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There are two types of radiation shielding, thermal and biological. Thermal shielding is used to dissipate excessive heat from high absorption of radiation energy, and biological shielding is used to protect people from harmful effects of exposure to ionizing radiation. The type of shielding material to use depends on the stopping power of radiation particles and the type and energy of radiation. Example of shielding material is Lead.

Lead materials are highly used in shielding ionizing radiation because of their high molecular density. The high density is because of combination of its atomic mass and relatively small size of its bond lengths and atomic radius. Pure lead is brittle and cannot be worn as an apparel. Therefore it is mixed with binders and additives to make flexible lead vinyl sheet and wearable radiation shielding materials. Lead can also be mixed with other lighter weight metals such as tin, rubber and PVC vinyl to form lead composite shielding. The lead composite varies with the manufacturer’s proprietary blends.

Example of Shielding Materials that contain Lead:

  • Lead sheet and slab. They are used for permanent shield installation.
  • Lead bricks. Lead bricks are movable, easy to handle and can be re-used. They are more resistant to damage than concrete.
  • Lead aprons and gloves. They are protective clothing that reduce radiation exposure to various body organs during medical imaging that uses X-rays.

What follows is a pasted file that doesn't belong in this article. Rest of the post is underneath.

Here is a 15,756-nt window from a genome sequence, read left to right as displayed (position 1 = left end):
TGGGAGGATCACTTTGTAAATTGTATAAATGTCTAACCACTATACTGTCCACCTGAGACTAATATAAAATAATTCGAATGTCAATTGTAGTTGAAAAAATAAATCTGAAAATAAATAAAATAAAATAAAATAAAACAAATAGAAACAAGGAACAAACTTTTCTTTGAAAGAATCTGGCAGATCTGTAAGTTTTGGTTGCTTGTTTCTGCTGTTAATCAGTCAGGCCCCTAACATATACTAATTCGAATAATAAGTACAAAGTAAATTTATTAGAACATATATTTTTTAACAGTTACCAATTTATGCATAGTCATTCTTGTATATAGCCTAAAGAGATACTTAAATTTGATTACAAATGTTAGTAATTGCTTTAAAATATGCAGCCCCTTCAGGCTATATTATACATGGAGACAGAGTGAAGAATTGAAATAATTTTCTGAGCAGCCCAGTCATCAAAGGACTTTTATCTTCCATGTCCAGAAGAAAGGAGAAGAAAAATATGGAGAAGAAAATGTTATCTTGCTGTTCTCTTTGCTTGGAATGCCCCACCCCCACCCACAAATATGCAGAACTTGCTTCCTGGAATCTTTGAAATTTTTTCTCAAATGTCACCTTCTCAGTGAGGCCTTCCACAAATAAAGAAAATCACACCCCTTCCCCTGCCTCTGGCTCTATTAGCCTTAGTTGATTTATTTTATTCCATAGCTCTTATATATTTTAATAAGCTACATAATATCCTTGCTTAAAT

• Lead glass. They are used for transparent shielding. Example in the X-ray or CT room they provide view to the patient during treatment.
  • Lead laminated panels. They offer self-supporting nature and greater ease in erecting and handling.
  • Lead shielded doors and door frames.

Non-lead and lead-free shielding materials offer the same protection as lead-based composite shielding. They are made up of a mixture of additives, binders and attenuating heavy metals that block or absorb radiation as lead. Example of metal used are: tin, tungsten, antimony and bismuth. Advantage of lead-free materials is that, they are environment friendly and can be recycled conveniently.

Factors to consider when choosing shielding material

  • Type of procedure to be performed
  • Frequency of the procedure
  • Length of the procedure
  • Attenuation of the radiation used
  • Energy of the radiation source
  • Maximum allowable dose rate
  • Machine utilization factors and amount of leakage radiation
  • Distance from source to point where protection is needed.
  • Size and location  of openings in the barrier

Application of shielding materials

  • Protection against X-rays. Exposure to X-rays can cause damage to living cells hence it is necessary to shield the x-ray units with a material that can block or absorb the rays.
  • Gamma ray shielding. A dense shield material with a higher atomic number is used to stop gamma rays since attenuation is dependent upon the density of the shielding material.
  • Protection against neutrons in nuclear reactors. In neutron shielding, a material that cannot become radioactive is required. This is because there is production of secondary radiation within a shield material by neutron absorption. Attenuation of neutrons is dependent upon the effective cross section of the shield.


  1. A Guide to the use of Lead for Radiation Shielding. Retrieved from: on 2018/12/5.
  2. Wikipedia. 2018. Radiation Shielding.

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